Breaking Away (1979)

Directed by Peter Yates


A little while ago I did a quick search for movies set in a small town.  This was after watching Columbus and feeling suddenly nostalgic for childhood summers spent in Iowa, and an enjoyable rewatch of Rob Reiner’s Stand By Me.  This feeling of nostalgia, I think, is tied more to movies and television than it is to my actual experience.  It’s some sort of yearning for a life I never lived, both because of my upbringing in California and because of things like Gameboy, pokemon, suburban sprawl, adult supervision and the like.

The lives lived by the Stand By Me kids or the Breaking Away teenagers might as well be stories of cowboys in the old west.  That type of living is just as far away from my own experience, and watching these types of films I imagine myself as Luke Skywalker dreamily looking out at the two moons on his home planet.  Just as he longs to become a Jedi, I long to be a kid, riding my bike down forrested roads outside of small towns in which everyone knows each other.


At the same time, I might go crazy living in such a place.  It’s more imaginary than real, at least to me, and the funny thing is that these small-town stories often address the need to get out or the inevitability of leaving this way of life behind.  In other words these stories are as much about this moment in life as much as it is about the world around the protagonists.  And maybe that’s why it all feels so dreamy, because on some level the environment of the story is a manifestation of the warm feelings of nostalgia the audience is meant to feel.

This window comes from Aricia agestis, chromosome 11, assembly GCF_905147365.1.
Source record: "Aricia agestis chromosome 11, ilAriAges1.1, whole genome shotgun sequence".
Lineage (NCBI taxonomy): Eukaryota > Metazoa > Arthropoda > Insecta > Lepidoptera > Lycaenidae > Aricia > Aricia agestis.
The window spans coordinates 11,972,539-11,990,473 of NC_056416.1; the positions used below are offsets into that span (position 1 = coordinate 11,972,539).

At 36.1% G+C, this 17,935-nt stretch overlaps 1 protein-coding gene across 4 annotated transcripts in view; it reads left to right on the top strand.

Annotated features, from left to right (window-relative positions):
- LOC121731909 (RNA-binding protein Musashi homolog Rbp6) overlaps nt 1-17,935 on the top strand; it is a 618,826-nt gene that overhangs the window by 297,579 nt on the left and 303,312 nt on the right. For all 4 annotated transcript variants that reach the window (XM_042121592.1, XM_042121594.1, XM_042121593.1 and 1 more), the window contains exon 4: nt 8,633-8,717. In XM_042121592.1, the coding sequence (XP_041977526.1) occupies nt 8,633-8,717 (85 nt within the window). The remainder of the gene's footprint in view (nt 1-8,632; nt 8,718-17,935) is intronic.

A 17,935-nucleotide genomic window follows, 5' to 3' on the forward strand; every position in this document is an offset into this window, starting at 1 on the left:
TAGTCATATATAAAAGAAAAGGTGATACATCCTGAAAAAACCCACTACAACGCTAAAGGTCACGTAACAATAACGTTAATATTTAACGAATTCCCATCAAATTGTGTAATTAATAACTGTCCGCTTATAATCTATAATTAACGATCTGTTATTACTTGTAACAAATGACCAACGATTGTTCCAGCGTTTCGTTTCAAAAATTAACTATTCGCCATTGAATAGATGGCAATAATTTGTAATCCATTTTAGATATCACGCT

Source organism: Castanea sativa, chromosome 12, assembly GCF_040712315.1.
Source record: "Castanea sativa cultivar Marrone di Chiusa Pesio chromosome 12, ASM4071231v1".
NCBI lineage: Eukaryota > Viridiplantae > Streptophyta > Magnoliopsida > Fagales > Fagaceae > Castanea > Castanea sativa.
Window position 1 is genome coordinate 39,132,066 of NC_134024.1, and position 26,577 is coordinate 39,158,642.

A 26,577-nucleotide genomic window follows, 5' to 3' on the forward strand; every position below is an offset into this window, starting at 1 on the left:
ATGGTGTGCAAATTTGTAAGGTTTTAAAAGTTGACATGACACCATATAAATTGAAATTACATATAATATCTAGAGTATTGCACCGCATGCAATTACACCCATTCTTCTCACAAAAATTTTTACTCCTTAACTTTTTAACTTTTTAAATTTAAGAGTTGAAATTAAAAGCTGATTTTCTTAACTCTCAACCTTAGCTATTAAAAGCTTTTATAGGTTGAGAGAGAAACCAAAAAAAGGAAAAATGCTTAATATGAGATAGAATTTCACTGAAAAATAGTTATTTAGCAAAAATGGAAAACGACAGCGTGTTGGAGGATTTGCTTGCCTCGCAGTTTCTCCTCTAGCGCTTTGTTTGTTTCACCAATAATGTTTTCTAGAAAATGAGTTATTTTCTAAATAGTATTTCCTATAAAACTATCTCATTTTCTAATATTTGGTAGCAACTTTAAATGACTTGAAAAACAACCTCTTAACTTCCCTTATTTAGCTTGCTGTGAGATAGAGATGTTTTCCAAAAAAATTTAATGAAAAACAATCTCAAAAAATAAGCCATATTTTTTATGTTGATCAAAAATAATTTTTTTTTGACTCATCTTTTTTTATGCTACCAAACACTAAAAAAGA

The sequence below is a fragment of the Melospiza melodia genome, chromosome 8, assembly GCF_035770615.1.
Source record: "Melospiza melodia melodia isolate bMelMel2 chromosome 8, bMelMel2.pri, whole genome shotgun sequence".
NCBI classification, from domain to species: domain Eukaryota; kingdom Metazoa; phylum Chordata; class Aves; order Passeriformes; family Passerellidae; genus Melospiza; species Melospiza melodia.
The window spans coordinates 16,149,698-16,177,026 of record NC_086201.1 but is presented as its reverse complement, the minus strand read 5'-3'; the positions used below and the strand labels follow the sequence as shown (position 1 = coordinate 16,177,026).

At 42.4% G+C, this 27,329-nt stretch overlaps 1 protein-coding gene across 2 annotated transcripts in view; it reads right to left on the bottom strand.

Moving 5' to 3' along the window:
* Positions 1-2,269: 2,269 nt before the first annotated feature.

In Stand By Me, based on a Stephen King novella, the protagonist (the King surrogate) reminisces about the events of the story.  The nostalgia is baked into the pie, so to speak, and though Breaking Away doesn’t deal with this omniscient future perspective, it is just as much about where we’re headed as much as anything else.  Sure, there’s a cycling race, a story about privilege versus poverty and a character obsessed with Italian culture, but beyond all the quirks it’s still just a story about youth.

The love triangles and uber-competitiveness of movies like this speak to a deeper restlessness of people at a certain time in their lives.  The group of friends at the heart of Breaking Away are “cutters,” essentially just kids from poor or middle class backgrounds who hang in the shadow of a University they will never afford to attend.  While they express distaste for the wealthy college kids, they mostly waste away each day at a quarry or in the streets of a small downtown where they scoff at the idea of getting jobs.  Though they’re bonded by a similar upbringing, their plan (or lack thereof) for the future has nothing to do with the ostensible antagonists of the movie.